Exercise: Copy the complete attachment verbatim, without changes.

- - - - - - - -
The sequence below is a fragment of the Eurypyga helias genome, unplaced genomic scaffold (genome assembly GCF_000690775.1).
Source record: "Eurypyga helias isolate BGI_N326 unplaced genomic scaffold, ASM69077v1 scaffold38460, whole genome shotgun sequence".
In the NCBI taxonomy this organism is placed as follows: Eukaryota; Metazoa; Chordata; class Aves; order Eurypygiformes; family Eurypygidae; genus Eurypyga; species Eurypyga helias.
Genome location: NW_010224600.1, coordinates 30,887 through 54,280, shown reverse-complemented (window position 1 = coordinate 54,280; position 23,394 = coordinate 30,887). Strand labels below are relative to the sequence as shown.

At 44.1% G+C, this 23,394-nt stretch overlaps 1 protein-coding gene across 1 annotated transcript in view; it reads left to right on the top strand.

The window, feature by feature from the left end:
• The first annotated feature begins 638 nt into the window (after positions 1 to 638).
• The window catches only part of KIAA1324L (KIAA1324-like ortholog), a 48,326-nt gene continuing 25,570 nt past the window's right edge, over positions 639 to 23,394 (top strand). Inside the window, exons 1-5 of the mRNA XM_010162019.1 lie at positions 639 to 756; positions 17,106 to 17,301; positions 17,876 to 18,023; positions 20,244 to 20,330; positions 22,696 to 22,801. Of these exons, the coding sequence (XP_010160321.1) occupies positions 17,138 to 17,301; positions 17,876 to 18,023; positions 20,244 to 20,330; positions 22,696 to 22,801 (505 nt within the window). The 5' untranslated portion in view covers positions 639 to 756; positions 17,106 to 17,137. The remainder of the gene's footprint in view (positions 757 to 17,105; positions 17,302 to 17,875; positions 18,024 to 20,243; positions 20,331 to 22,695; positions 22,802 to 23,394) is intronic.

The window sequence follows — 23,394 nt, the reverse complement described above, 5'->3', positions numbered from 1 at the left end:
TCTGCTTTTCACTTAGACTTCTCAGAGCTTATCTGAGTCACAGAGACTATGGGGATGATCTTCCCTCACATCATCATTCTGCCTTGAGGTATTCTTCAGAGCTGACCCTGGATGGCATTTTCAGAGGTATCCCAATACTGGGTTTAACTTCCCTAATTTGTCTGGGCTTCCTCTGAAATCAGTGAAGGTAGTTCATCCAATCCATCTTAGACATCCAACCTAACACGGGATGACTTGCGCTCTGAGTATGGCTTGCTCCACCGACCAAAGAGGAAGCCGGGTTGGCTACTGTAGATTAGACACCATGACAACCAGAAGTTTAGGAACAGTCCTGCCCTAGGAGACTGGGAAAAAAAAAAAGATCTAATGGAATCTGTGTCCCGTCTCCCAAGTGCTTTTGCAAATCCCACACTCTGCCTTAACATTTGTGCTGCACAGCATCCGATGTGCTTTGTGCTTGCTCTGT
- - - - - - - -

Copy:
The sequence below is a fragment of the Eurypyga helias genome, unplaced genomic scaffold (genome assembly GCF_000690775.1).
Source record: "Eurypyga helias isolate BGI_N326 unplaced genomic scaffold, ASM69077v1 scaffold38460, whole genome shotgun sequence".
In the NCBI taxonomy this organism is placed as follows: Eukaryota; Metazoa; Chordata; class Aves; order Eurypygiformes; family Eurypygidae; genus Eurypyga; species Eurypyga helias.
Genome location: NW_010224600.1, coordinates 30,887 through 54,280, shown reverse-complemented (window position 1 = coordinate 54,280; position 23,394 = coordinate 30,887). Strand labels below are relative to the sequence as shown.

At 44.1% G+C, this 23,394-nt stretch overlaps 1 protein-coding gene across 1 annotated transcript in view; it reads left to right on the top strand.

The window, feature by feature from the left end:
• The first annotated feature begins 638 nt into the window (after positions 1 to 638).
• The window catches only part of KIAA1324L (KIAA1324-like ortholog), a 48,326-nt gene continuing 25,570 nt past the window's right edge, over positions 639 to 23,394 (top strand). Inside the window, exons 1-5 of the mRNA XM_010162019.1 lie at positions 639 to 756; positions 17,106 to 17,301; positions 17,876 to 18,023; positions 20,244 to 20,330; positions 22,696 to 22,801. Of these exons, the coding sequence (XP_010160321.1) occupies positions 17,138 to 17,301; positions 17,876 to 18,023; positions 20,244 to 20,330; positions 22,696 to 22,801 (505 nt within the window). The 5' untranslated portion in view covers positions 639 to 756; positions 17,106 to 17,137. The remainder of the gene's footprint in view (positions 757 to 17,105; positions 17,302 to 17,875; positions 18,024 to 20,243; positions 20,331 to 22,695; positions 22,802 to 23,394) is intronic.

The window sequence follows — 23,394 nt, the reverse complement described above, 5'->3', positions numbered from 1 at the left end:
TCTGCTTTTCACTTAGACTTCTCAGAGCTTATCTGAGTCACAGAGACTATGGGGATGATCTTCCCTCACATCATCATTCTGCCTTGAGGTATTCTTCAGAGCTGACCCTGGATGGCATTTTCAGAGGTATCCCAATACTGGGTTTAACTTCCCTAATTTGTCTGGGCTTCCTCTGAAATCAGTGAAGGTAGTTCATCCAATCCATCTTAGACATCCAACCTAACACGGGATGACTTGCGCTCTGAGTATGGCTTGCTCCACCGACCAAAGAGGAAGCCGGGTTGGCTACTGTAGATTAGACACCATGACAACCAGAAGTTTAGGAACAGTCCTGCCCTAGGAGACTGGGAAAAAAAAAAAGATCTAATGGAATCTGTGTCCCGTCTCCCAAGTGCTTTTGCAAATCCCACACTCTGCCTTAACATTTGTGCTGCACAGCATCCGATGTGCTTTGTGCTTGCTCTGT